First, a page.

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This body of work by Ann Schnake and MobileInTent began in the hills of Tapalpa, Jalisco and traveled to Oakland in 2019: six artists built dream sequences and time travel of poetics and materialism, with the story of colonialism and extraction meeting the subterranean powers of defiance and de-colonization.  

The Mickies emerged from the clay of the earth  and became central figures in a narrative film and installation Ann Schnake, Robert Gomez Hernandez, Adan Alonso Gabriel, Victor Figueroa Infante, Ingrid Torres Espinoza, and   Marlet Alejandra Martinez,



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Subterranean Borders : Colonialism, Extraction and Defiance

Our collective work holds that 500 years of the intersection of colonialism, racism, extraction and capital characterize our modernity. As we approach borders from the subterranean, we see whiteness as the first imaginary of the colonizer and as the underlying supremacist ideology in play at the border today.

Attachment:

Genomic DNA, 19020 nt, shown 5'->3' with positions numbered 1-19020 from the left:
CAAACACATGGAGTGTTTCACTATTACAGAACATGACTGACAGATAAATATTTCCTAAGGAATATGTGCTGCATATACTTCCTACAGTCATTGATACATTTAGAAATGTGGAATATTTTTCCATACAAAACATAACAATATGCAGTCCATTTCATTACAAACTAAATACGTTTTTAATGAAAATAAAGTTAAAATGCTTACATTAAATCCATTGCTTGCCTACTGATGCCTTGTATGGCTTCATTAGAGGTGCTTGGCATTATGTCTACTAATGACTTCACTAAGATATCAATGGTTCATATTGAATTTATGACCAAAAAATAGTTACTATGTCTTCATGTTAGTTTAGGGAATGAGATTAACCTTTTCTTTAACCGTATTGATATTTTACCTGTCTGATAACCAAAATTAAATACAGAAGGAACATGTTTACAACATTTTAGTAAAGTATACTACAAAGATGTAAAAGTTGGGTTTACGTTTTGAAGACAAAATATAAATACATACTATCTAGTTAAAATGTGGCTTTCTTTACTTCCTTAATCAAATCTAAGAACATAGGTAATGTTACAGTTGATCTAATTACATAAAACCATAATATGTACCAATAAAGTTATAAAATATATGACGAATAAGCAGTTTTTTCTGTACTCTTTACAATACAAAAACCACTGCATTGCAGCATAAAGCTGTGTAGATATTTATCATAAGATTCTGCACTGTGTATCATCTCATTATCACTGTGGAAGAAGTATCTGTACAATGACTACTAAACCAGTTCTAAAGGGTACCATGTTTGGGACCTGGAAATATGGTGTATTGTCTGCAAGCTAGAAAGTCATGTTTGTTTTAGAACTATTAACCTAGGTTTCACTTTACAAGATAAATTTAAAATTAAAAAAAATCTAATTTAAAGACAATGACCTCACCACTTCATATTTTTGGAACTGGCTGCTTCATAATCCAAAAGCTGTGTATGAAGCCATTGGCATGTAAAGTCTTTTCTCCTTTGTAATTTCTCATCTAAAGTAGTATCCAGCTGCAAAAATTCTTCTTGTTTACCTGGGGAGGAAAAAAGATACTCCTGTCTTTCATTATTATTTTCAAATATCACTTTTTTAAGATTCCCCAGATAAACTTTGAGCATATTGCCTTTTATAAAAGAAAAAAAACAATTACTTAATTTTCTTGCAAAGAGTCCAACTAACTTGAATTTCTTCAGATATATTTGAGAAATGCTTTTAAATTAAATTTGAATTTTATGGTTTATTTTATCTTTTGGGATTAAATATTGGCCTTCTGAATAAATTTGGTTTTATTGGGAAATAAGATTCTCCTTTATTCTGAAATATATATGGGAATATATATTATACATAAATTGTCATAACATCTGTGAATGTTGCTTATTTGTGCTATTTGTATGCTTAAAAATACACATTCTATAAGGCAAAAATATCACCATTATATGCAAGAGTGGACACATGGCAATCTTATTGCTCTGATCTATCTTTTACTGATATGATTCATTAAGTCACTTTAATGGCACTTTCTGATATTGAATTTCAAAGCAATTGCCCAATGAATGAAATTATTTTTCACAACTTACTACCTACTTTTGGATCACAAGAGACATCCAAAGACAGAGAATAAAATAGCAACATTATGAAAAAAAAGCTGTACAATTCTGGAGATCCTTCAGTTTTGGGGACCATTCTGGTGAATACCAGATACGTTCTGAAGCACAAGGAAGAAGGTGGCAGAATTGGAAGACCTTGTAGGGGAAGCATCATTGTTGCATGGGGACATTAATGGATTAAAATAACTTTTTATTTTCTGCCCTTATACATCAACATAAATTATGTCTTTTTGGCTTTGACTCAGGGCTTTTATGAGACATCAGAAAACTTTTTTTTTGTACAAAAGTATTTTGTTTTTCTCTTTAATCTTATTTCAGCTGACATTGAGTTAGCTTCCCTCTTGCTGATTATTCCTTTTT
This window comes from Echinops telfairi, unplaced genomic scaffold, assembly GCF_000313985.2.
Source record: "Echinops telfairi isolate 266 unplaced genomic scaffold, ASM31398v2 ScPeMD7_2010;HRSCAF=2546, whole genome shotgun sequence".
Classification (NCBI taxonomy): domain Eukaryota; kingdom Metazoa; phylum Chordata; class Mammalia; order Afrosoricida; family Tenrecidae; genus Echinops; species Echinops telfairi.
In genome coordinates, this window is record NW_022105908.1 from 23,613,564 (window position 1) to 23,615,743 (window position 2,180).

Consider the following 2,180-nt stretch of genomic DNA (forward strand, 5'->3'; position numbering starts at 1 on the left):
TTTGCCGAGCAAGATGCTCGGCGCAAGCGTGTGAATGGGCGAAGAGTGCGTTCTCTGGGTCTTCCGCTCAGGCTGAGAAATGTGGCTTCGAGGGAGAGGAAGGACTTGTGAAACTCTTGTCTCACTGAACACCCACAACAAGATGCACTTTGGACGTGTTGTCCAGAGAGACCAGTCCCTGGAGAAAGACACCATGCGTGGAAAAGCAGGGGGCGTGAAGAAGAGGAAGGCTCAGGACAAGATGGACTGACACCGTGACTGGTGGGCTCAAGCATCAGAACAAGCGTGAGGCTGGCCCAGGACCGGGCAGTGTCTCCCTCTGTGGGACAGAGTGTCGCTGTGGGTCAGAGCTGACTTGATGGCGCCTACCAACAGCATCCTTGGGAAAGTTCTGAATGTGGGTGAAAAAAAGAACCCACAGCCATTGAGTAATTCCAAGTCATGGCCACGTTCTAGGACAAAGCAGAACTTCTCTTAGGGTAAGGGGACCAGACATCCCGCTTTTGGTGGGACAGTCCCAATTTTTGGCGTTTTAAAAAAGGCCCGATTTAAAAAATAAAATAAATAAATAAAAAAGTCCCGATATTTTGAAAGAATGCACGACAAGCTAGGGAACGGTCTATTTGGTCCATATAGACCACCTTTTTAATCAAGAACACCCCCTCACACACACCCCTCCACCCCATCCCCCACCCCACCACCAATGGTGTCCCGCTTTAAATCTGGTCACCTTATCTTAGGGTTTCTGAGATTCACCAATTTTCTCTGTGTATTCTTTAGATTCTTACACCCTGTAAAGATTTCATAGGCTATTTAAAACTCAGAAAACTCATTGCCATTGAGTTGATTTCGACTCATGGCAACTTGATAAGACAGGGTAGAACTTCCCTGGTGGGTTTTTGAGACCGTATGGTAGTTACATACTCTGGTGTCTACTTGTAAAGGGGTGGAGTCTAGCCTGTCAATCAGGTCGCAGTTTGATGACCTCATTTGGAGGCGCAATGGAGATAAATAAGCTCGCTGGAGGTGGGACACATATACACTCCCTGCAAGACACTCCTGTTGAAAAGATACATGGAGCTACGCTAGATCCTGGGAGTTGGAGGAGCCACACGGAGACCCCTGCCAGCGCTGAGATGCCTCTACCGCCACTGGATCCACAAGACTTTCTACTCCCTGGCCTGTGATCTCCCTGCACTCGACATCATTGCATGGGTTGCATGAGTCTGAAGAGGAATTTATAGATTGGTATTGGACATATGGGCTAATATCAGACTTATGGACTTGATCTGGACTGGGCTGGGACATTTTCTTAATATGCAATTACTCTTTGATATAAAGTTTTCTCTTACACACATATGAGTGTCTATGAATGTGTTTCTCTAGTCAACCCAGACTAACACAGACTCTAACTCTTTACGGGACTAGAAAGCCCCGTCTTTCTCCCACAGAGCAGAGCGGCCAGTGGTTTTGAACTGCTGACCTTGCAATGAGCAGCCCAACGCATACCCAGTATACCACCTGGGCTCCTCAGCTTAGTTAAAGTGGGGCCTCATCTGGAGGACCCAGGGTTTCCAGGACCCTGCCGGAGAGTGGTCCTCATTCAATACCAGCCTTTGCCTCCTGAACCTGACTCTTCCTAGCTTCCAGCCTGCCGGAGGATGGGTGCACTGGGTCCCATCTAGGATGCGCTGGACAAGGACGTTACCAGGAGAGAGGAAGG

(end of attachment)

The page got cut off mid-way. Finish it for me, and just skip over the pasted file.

Since the search for the elusive El Dorado began in the sixteenth century, the history of Latin America has been a tale of greed and resource extraction.  From the metaphoric extraction of teeth for pearls, to the shiny metals of silver, gold, and copper, to the mono crop strawberry and avocado fields that drain the water table  of the mountains of Guadalajara today, these are parts of the same story. The colonization of bodies and imagination are more tales of extraction.


This body of work is one exhibition in a series of explorations of borders and borderless imaginaries.

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